However, the Federal Government's intervention to further prevent plunging home values extends much further than a trasfer of funds to certain income-qualified "buyers": currently, 96.5% of all mortgages are owned or backed by the US. This is accomplished primarily via giants Fannie Mae and Freddie Mac, which were placed in US "conservatorship" in 2008. This number is up from 15% in 2006.
Read the WSJ article; CalculatedRisk has analysis from the SF Fed.
The Automatic Earth explains the consequences of US government intervention:
Let nobody try and fool nobody else anymore. Fannie and Freddie have nothing to do with the less privileged: they are the ultimate tools for Washington to keep Wall Street alive. Not only would significantly lower home values put severe strains on the major banks' balance sheets, they would also implode and destruct what Mortgage Backed Securities and various other housing related derivatives can be put on the books for.Read more here.
And if Washington keeps on refusing to do so, maybe some other party can come up with some calculations on what the cost to the taxpayer would be, now that 96.5% of mortgages are provided on that taxpayer's account, of prices going down another 10%, and another set of calculations for a 20% drop, and one for 30% (or maybe 50% would be a better, more realistic view). If a government holds the view that it can spend tax revenue at will and limitless, that same government can still be put to task for doing so largely in secret. The American people have a right to know how their money is spent, on what it is spent, and above all how much.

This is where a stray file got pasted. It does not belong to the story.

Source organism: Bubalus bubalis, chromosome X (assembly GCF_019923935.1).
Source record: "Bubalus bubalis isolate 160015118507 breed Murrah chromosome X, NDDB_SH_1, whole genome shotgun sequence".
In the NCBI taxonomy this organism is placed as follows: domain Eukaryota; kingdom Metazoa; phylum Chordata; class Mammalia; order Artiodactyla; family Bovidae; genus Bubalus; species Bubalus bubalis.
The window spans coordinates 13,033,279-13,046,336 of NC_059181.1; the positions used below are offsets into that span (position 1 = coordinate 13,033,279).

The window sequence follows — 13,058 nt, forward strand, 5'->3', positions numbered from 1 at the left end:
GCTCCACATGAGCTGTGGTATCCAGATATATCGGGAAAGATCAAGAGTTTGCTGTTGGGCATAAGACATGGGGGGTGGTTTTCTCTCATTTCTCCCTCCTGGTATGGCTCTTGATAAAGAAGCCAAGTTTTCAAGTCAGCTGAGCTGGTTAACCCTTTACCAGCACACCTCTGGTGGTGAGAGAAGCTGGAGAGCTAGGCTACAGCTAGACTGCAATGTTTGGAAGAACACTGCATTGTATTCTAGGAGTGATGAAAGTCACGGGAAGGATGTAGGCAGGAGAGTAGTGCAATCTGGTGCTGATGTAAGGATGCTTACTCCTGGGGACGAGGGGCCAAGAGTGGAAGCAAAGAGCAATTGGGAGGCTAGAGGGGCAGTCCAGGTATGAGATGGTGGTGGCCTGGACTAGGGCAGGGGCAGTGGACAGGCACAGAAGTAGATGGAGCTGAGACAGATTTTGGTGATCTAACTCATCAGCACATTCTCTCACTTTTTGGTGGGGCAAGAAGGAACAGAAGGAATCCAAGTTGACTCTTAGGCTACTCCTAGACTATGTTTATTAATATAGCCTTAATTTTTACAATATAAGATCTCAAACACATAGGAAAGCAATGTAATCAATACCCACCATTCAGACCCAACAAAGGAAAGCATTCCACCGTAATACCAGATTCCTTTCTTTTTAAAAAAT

The government needs to explain, for instance, why it has decided to prop up home prices at levels that are far higher than what they were prior to the 2002-2007 housing boom. This is vital data, because it will, or at least may, alert enough people to the fact that domestic real estate prices have zero percent chance of staying at those levels unless taxpayer money is used into perpetuity to guarantee any and all mortgages. (Red emphasis = BB.)
Frightening graphic posted at CalculatedRisk:
Meanwhile, people who already have mortgages are fleeing: 31% of all defaults are now considered strategic.